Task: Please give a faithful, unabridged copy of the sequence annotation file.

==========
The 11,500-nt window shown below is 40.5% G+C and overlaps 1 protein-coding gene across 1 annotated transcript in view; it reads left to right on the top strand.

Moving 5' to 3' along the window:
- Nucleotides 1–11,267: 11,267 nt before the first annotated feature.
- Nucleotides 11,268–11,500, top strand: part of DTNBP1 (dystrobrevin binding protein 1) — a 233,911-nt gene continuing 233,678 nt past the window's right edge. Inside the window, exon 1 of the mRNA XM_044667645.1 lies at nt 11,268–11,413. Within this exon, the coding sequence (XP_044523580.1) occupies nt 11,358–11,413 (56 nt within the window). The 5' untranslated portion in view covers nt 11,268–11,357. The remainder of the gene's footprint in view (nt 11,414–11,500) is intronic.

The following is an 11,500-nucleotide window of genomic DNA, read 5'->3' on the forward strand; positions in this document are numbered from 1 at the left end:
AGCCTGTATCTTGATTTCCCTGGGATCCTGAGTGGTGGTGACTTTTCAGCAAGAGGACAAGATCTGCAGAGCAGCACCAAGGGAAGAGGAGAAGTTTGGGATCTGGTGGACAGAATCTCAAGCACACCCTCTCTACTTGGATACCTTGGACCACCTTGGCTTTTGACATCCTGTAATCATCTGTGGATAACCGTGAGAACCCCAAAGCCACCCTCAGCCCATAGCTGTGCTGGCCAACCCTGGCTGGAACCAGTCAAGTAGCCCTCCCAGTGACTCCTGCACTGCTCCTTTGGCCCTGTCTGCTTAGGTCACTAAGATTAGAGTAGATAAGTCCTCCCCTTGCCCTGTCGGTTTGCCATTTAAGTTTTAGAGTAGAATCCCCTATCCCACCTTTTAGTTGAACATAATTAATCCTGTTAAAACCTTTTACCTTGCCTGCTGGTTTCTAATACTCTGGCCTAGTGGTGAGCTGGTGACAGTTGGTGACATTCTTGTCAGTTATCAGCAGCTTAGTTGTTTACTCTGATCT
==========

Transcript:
The 11,500-nt window shown below is 40.5% G+C and overlaps 1 protein-coding gene across 1 annotated transcript in view; it reads left to right on the top strand.

Moving 5' to 3' along the window:
- Nucleotides 1–11,267: 11,267 nt before the first annotated feature.
- Nucleotides 11,268–11,500, top strand: part of DTNBP1 (dystrobrevin binding protein 1) — a 233,911-nt gene continuing 233,678 nt past the window's right edge. Inside the window, exon 1 of the mRNA XM_044667645.1 lies at nt 11,268–11,413. Within this exon, the coding sequence (XP_044523580.1) occupies nt 11,358–11,413 (56 nt within the window). The 5' untranslated portion in view covers nt 11,268–11,357. The remainder of the gene's footprint in view (nt 11,414–11,500) is intronic.

The following is an 11,500-nucleotide window of genomic DNA, read 5'->3' on the forward strand; positions in this document are numbered from 1 at the left end:
AGCCTGTATCTTGATTTCCCTGGGATCCTGAGTGGTGGTGACTTTTCAGCAAGAGGACAAGATCTGCAGAGCAGCACCAAGGGAAGAGGAGAAGTTTGGGATCTGGTGGACAGAATCTCAAGCACACCCTCTCTACTTGGATACCTTGGACCACCTTGGCTTTTGACATCCTGTAATCATCTGTGGATAACCGTGAGAACCCCAAAGCCACCCTCAGCCCATAGCTGTGCTGGCCAACCCTGGCTGGAACCAGTCAAGTAGCCCTCCCAGTGACTCCTGCACTGCTCCTTTGGCCCTGTCTGCTTAGGTCACTAAGATTAGAGTAGATAAGTCCTCCCCTTGCCCTGTCGGTTTGCCATTTAAGTTTTAGAGTAGAATCCCCTATCCCACCTTTTAGTTGAACATAATTAATCCTGTTAAAACCTTTTACCTTGCCTGCTGGTTTCTAATACTCTGGCCTAGTGGTGAGCTGGTGACAGTTGGTGACATTCTTGTCAGTTATCAGCAGCTTAGTTGTTTACTCTGATCT